AIX supports it's own two LDAP attributes, per user: one which lists hosts where the user is allowed to login, and another of hosts where he is forbidden to.
Solaris has just one, for allowed hosts.
Both are unmaintanable messes per user, not the elegancy of FreeIPA's HBAC controls, they both miss the concept of flexible control of user access to hosts and services.
This is just a simple PAM module that aims to implement FreeIPA's HBAC for systems that don't support it, like AIX and Solaris, or for systems that want to support it without a full FreeIPA client stack.
The logo is a play with the concept of plugging in the missing piece.
Building the PAM module
To build, either use the build scripts or use these commands:
./configure --prefix=/usr make sudo make install
Building in AIX is a very long story, checkout the rpm SPEC. One used to need to build a lot of dependencies before it could work, but the usual source of RPMS for AIX seems to have had some recent love fixing most of the issues.
You can check sample.pam included for more details about configuring the module, but it's a bit like this:
cat <<EOF > /etc/pam.d/ipahbac_test account required pam_ipahbac.so blameGetOpt -u YourSysAccount -b dc=your,dc=domain -P /etc/ldap.secret -l ldaps://ldap1/,ldaps://ldap2/.. EOF
- blameGetOpt is only needed in GNU/Linux and AIX as getopt is expecting argv to be the command. Not needed in Solaris, it works differently there. (Why use getopt?... well... why have the trouble of parsing options myself?)
-d levelis optional, the debug level (use a value greater than zero, although currently only has one debug level)
-D domainis optional, and used to create the FQDN if the hostname is the short version (eg, a.b.c).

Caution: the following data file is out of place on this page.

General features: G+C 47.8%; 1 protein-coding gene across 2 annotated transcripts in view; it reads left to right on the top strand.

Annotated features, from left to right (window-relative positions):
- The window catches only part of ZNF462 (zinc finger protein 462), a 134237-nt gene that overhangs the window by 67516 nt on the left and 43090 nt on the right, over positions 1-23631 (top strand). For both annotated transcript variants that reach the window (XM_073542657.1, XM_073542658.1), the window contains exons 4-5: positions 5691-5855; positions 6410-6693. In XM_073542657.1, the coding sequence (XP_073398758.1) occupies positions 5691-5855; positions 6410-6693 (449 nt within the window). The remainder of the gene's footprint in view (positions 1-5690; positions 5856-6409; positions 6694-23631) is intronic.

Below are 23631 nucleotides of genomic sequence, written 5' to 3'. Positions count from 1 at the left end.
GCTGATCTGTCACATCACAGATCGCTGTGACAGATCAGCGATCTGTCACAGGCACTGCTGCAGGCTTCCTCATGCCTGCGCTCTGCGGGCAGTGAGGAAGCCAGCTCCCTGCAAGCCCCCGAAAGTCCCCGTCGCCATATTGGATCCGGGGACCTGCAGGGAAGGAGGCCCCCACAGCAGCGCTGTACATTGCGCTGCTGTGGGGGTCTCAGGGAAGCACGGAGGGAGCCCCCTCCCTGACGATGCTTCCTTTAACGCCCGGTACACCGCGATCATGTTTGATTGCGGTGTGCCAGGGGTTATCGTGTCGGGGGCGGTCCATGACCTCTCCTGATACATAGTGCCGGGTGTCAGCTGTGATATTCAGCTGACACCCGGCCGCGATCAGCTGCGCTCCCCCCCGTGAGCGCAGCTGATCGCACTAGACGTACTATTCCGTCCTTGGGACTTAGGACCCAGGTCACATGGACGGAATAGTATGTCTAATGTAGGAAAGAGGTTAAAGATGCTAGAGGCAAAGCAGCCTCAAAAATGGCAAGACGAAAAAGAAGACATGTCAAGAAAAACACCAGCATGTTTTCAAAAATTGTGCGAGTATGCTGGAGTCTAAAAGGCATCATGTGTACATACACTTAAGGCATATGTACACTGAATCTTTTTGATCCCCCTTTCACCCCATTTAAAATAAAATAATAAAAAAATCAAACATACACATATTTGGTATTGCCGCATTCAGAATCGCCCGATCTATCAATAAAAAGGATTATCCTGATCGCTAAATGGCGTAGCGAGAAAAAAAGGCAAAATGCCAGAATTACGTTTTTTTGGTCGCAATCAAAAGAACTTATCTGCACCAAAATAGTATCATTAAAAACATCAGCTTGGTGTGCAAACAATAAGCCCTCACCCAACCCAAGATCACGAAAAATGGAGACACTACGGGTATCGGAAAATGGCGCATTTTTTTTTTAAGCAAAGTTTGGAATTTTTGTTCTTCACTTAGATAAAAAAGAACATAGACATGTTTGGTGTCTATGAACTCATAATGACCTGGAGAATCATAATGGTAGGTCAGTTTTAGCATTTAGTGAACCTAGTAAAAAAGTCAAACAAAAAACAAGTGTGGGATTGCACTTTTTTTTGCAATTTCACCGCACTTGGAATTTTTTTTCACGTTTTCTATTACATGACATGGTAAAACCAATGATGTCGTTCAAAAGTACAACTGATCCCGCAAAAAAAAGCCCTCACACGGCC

-b BASEis mandatory, the IPA domain base (eg dc=a,dc=b,dc=c)
-U USERis mandatory, the first form derives to an IPA sysaccount while the second one to a normal user, thus only the uid value is needed, the rest is derived from the base
-P pathis mandatory, as you'll need the sysaccount's password. The second form reads the whole first line of bytes as the password, including newline if present
-l LDAPSERVERSis mandatory, and comprised of a comma separated list of LDAP servers. Use URI's in GNU/Linux and AIX, host:port in Solaris. TLS is expected and required.
-k pathis mandatory in Solaris and AIX; it's the path to the NSSDB that OpenLDAP (or gskit with IDSLDAP in AIX) is using.
-K pathis optional in AIX (if you use password stash with the keydb) and not really needed in Solaris; it's the path to a file containing only (no new line) the password to open the gskit kdb
-x pathis an optional file with a line separated list of users who will be immediately accepted (useful for root and functional accounts).
|Fedora 23||Done||Just for fun, not really needed on modern IPA-ready native systems|
|Solaris 11.3||Done||Remember to compile in 64 and 32 bits...|
|7.1 TL5SP4||Done||Remember to compile in 64 and 32 bits...|
I found these resources especially helpful.
Beat Gammit's Simple PAM
I forked Beat Gammit's simple example as basis for start. You can find it here: https://github.com/beatgammit/simple-pam
These guides give brief overviews about PAM and how to write modules. This is useful if you already have a little knowledge.
- Oreilly's Writing PAM Modules, parts One * Two and Three
- 2-factor authentication & writing PAM modules
The whole project is licensed under the GNU GPL version 2 or later. test.c is licensed under MIT since most of it's original code remains. If none remains after sometime, this alert will be removed.
Aditionally, you're allowed to link with Solaris and AIX's PAM libraries.